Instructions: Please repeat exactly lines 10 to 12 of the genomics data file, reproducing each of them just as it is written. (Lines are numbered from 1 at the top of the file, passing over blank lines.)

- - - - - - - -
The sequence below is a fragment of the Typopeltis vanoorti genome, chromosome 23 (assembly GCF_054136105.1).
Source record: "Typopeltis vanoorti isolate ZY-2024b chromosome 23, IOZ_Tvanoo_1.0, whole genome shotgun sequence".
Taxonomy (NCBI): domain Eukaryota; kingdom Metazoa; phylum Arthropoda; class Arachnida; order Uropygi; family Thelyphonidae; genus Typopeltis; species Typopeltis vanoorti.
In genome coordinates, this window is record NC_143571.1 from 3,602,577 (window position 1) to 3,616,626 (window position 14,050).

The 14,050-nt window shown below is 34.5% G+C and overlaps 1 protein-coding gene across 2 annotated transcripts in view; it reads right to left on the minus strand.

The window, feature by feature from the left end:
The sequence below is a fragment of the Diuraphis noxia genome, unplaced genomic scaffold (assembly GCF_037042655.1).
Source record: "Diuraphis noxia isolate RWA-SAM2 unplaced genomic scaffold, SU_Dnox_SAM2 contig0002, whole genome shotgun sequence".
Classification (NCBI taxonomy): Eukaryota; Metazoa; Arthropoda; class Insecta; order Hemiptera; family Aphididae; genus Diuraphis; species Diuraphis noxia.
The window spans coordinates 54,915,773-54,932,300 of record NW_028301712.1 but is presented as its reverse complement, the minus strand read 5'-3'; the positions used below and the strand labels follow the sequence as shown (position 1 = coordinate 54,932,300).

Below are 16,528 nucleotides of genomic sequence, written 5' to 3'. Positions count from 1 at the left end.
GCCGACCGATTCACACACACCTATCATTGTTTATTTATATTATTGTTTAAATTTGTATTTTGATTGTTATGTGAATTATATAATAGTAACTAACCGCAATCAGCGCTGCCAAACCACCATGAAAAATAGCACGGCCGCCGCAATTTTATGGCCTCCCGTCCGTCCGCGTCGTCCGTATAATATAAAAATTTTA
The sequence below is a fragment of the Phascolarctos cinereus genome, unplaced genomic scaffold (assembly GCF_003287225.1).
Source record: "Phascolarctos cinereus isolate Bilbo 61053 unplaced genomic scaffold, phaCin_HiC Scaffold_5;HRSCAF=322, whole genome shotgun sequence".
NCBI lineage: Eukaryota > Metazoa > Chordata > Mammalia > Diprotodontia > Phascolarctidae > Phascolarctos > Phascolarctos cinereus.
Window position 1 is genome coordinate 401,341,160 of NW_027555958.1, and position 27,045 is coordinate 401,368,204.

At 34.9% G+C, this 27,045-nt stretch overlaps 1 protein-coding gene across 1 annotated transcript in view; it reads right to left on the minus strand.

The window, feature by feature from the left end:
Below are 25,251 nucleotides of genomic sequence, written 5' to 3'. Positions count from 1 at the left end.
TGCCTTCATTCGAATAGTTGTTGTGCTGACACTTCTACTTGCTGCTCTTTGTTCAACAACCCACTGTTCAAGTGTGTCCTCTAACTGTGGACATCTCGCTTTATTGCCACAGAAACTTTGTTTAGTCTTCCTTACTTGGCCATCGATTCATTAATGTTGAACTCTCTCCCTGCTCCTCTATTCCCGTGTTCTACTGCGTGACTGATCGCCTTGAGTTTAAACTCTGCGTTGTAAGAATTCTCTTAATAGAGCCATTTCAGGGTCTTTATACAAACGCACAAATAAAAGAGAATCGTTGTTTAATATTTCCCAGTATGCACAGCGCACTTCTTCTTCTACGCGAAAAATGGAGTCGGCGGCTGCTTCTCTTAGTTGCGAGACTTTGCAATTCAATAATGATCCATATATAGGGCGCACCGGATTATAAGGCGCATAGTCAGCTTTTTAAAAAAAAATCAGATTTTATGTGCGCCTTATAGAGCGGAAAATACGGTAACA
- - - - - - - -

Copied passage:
The window spans coordinates 54,915,773-54,932,300 of record NW_028301712.1 but is presented as its reverse complement, the minus strand read 5'-3'; the positions used below and the strand labels follow the sequence as shown (position 1 = coordinate 54,932,300).

Below are 16,528 nucleotides of genomic sequence, written 5' to 3'. Positions count from 1 at the left end.
GCCGACCGATTCACACACACCTATCATTGTTTATTTATATTATTGTTTAAATTTGTATTTTGATTGTTATGTGAATTATATAATAGTAACTAACCGCAATCAGCGCTGCCAAACCACCATGAAAAATAGCACGGCCGCCGCAATTTTATGGCCTCCCGTCCGTCCGCGTCGTCCGTATAATATAAAAATTTTA